On the Origin of Demijohns


On the Origin of Demijohns

Part 2

from Gene Ainsworth

14 December 2013

OK, not a lot of information about origin here, but maybe we can speculate a bit, and even if we don’t reach a definite conclusion about where they were made we can at least enjoy the pretty picture!

Obviously the forms of these two are completely different, but they do share a few similarities such as color, height, (about 18 inches) and the shape and size of the tops. Also, both have delicate, thin glass bodies making them lightweight for their size.
The so-called kidney shaped example is not extremely rare, I have seen them show up from time to time, sometimes in a greener shade of color than shown here. The freeblown cylinder does seem to be a rare one, I have only seen one other like it, same size and color but with a slightly longer neck.

The “kidney” has been given a possible western New York state attribution by a well informed source, and indeed the color of both of these demijohns is often associated with the Lockport Glass House which was located near Buffalo.


On the Origin of Demijohns

Part 1

from Gene Ainsworth

11 December 2013

Hi Ferd, stuck inside today because of the winter weather, but the snow does make a nice backdrop for bottle photos. Here is one of those photos and a little information about these bottles, which I have titled, “On the Origin of Demijohns“.

When it comes to most demijohns, not a lot is known about where they were made. Oftentimes, when asking about this, the best answer the collector has to settle for is, either “American” or “foreign.” The exact origin of the majority of these bottles will probably never be known. However, it does seem like many New England type demijohns are often attributed to specific glass factories and whether this information is actually true, or is erroneous tradition, or just wishful thinking, can be difficult to determine. So take the following for what its worth and let’s go for a little ride down the slippery slope of determining positive attribution.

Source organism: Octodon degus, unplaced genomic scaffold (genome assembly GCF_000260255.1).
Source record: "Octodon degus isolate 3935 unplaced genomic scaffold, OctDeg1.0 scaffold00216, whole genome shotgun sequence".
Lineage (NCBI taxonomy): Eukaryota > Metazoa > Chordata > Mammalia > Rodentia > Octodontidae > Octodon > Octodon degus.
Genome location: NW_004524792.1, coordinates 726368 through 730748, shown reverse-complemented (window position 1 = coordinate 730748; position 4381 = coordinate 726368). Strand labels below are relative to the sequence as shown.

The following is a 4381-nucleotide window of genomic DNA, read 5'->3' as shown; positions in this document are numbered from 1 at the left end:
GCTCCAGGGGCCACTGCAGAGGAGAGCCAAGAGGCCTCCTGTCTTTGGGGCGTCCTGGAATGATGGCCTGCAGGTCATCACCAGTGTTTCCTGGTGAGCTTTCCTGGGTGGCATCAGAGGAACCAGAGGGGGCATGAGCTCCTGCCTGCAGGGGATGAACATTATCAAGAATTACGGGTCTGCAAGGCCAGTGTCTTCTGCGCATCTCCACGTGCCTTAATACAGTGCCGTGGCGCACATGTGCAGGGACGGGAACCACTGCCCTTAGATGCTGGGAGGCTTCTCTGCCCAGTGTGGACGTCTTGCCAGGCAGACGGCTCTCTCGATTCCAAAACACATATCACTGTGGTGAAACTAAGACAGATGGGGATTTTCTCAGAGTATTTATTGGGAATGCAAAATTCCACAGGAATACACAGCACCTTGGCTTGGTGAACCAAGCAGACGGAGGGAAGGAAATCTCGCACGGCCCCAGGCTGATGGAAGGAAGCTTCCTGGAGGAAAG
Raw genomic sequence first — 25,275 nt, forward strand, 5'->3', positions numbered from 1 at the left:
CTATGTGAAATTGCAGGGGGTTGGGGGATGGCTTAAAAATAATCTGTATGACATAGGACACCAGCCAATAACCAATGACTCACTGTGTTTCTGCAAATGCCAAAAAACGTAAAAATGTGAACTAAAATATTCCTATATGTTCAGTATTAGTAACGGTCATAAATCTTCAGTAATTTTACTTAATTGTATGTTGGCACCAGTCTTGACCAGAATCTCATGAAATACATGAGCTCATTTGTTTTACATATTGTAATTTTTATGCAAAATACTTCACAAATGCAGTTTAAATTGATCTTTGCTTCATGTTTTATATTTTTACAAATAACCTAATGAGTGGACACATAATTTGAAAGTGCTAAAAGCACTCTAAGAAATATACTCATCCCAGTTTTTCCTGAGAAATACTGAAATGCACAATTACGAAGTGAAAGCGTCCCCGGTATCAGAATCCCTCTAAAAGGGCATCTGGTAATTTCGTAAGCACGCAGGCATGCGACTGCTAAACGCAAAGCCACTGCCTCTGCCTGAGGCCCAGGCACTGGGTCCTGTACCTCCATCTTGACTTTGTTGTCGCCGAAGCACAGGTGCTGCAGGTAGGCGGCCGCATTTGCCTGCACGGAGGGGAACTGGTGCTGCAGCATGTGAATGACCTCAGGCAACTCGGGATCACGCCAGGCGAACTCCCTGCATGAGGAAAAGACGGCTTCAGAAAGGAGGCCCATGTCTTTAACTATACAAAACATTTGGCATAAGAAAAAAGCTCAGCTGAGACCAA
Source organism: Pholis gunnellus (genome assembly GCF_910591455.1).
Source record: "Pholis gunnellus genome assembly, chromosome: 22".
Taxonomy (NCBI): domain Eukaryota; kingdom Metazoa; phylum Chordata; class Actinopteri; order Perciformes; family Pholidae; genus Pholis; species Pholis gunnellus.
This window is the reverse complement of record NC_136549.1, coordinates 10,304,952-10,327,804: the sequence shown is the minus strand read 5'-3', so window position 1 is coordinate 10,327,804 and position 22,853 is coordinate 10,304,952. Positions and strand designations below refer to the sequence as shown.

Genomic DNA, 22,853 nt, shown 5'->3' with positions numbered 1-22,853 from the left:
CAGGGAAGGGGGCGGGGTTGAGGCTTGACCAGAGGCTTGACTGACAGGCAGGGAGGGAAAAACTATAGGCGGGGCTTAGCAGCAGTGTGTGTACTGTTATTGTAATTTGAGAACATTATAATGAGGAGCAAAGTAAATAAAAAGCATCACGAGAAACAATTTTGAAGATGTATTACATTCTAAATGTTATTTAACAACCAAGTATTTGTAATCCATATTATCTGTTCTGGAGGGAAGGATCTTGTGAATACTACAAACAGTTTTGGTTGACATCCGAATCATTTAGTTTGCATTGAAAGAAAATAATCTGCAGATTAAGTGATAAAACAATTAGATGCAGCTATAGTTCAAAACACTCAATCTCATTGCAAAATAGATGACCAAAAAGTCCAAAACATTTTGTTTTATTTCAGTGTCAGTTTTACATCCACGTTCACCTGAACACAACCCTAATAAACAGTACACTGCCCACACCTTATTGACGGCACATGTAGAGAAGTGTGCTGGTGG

Here we have an olive amber and two red amber demijohns. Everyone knows that any red amber bottle was blown at Stoddard! Well, probably not, but in this case both of these have been attributed to that factory. The enormous cylinder on the left has been called Stoddard or Keene by a well known and knowledgeable collector of New England utility bottles, who described it and sold it on his web site years ago. I obtained it from a collector in California, and after studying the first seller’s photograph of the bottle believe that they are one and the same. It measures 21″ high and has a wonderful dimpled appearance. I have never seen another like it.

The ovoid on the right was purchased from another respected New England collector. He had a pair of them which he attributed to Stoddard and said in the 45 years he has been collecting they were the only ones he has seen. A large 19″ tall, smooth base with raised dot and highly whittled.

The freeblown olive amber cylinder in the center has an old sticker on the base that reads “Keene.” Super crude glass which is full of bubbles, swirl lines, and potstones, with an extra large top and a beautifully curved neck, it is a superior cylinder and apparently the work of a master gaffer.


Ainsworth Demijohn Gallery




About Ferdinand Meyer V

Ferdinand Meyer V is a native of Baltimore, Maryland and has a BFA in Fine Art and Graphic Design from the Kansas City Art Institute and School of Design. Ferdinand is the founding Principal of FMG Design, a nationally recognized design consultation firm. Ferdinand is a passionate collector of American historical glass specializing in bitters bottles, color runs and related classic figural bottles. He is married to Elizabeth Jane Meyer and lives in Houston, Texas with their daughter and three wonderful grandchildren. The Meyers are also very involved in Quarter Horses, antiques and early United States postage stamps. Ferdinand is the past 6-year President of the Federation of Historical Bottle Collectors and is one of the founding members of the FOHBC Virtual Museum.
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